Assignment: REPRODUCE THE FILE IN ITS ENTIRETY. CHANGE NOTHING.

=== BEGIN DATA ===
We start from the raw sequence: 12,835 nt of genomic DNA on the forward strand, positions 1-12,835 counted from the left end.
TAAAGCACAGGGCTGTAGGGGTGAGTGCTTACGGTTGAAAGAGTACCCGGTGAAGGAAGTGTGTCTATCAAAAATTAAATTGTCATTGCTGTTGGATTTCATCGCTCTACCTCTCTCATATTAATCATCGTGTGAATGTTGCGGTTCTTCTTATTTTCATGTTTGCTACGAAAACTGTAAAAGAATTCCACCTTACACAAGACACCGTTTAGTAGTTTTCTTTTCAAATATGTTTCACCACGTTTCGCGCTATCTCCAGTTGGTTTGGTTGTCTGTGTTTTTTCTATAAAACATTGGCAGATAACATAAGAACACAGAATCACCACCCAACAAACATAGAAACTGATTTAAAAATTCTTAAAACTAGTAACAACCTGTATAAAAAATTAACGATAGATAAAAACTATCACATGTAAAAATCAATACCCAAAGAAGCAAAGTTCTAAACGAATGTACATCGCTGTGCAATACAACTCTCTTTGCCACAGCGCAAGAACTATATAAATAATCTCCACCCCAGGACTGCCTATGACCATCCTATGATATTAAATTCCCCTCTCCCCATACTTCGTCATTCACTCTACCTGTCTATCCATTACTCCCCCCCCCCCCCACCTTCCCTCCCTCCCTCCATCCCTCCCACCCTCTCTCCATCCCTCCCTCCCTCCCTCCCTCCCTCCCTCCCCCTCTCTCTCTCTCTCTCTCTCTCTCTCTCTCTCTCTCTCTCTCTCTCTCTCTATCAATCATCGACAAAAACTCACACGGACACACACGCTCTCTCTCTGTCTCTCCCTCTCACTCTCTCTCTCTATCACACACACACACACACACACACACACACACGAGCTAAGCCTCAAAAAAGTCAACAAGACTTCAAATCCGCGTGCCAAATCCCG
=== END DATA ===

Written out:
We start from the raw sequence: 12,835 nt of genomic DNA on the forward strand, positions 1-12,835 counted from the left end.
TAAAGCACAGGGCTGTAGGGGTGAGTGCTTACGGTTGAAAGAGTACCCGGTGAAGGAAGTGTGTCTATCAAAAATTAAATTGTCATTGCTGTTGGATTTCATCGCTCTACCTCTCTCATATTAATCATCGTGTGAATGTTGCGGTTCTTCTTATTTTCATGTTTGCTACGAAAACTGTAAAAGAATTCCACCTTACACAAGACACCGTTTAGTAGTTTTCTTTTCAAATATGTTTCACCACGTTTCGCGCTATCTCCAGTTGGTTTGGTTGTCTGTGTTTTTTCTATAAAACATTGGCAGATAACATAAGAACACAGAATCACCACCCAACAAACATAGAAACTGATTTAAAAATTCTTAAAACTAGTAACAACCTGTATAAAAAATTAACGATAGATAAAAACTATCACATGTAAAAATCAATACCCAAAGAAGCAAAGTTCTAAACGAATGTACATCGCTGTGCAATACAACTCTCTTTGCCACAGCGCAAGAACTATATAAATAATCTCCACCCCAGGACTGCCTATGACCATCCTATGATATTAAATTCCCCTCTCCCCATACTTCGTCATTCACTCTACCTGTCTATCCATTACTCCCCCCCCCCCCCACCTTCCCTCCCTCCCTCCATCCCTCCCACCCTCTCTCCATCCCTCCCTCCCTCCCTCCCTCCCTCCCTCCCCCTCTCTCTCTCTCTCTCTCTCTCTCTCTCTCTCTCTCTCTCTCTCTCTCTCTATCAATCATCGACAAAAACTCACACGGACACACACGCTCTCTCTCTGTCTCTCCCTCTCACTCTCTCTCTCTATCACACACACACACACACACACACACACACACGAGCTAAGCCTCAAAAAAGTCAACAAGACTTCAAATCCGCGTGCCAAATCCCG